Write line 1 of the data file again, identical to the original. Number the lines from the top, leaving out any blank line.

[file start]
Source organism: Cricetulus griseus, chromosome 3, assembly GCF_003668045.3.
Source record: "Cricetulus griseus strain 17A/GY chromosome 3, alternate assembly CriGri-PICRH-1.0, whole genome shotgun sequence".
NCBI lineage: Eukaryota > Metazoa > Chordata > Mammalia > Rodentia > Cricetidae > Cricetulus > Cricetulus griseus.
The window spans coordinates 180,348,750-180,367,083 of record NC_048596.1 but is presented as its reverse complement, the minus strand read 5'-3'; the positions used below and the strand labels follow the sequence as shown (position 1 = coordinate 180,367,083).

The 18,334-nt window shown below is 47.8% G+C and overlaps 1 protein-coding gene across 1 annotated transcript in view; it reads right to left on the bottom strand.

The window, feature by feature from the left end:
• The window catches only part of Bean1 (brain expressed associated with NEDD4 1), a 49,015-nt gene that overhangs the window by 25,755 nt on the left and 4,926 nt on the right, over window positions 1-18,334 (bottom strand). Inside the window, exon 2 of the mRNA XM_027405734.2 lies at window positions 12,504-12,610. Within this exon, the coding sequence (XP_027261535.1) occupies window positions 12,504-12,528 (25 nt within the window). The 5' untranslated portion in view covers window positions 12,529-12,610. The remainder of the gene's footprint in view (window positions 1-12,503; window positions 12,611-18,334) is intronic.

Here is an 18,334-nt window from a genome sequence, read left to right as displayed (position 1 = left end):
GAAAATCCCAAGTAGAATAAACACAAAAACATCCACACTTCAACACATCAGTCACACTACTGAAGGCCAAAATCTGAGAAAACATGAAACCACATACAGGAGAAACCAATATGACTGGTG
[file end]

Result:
Source organism: Cricetulus griseus, chromosome 3, assembly GCF_003668045.3.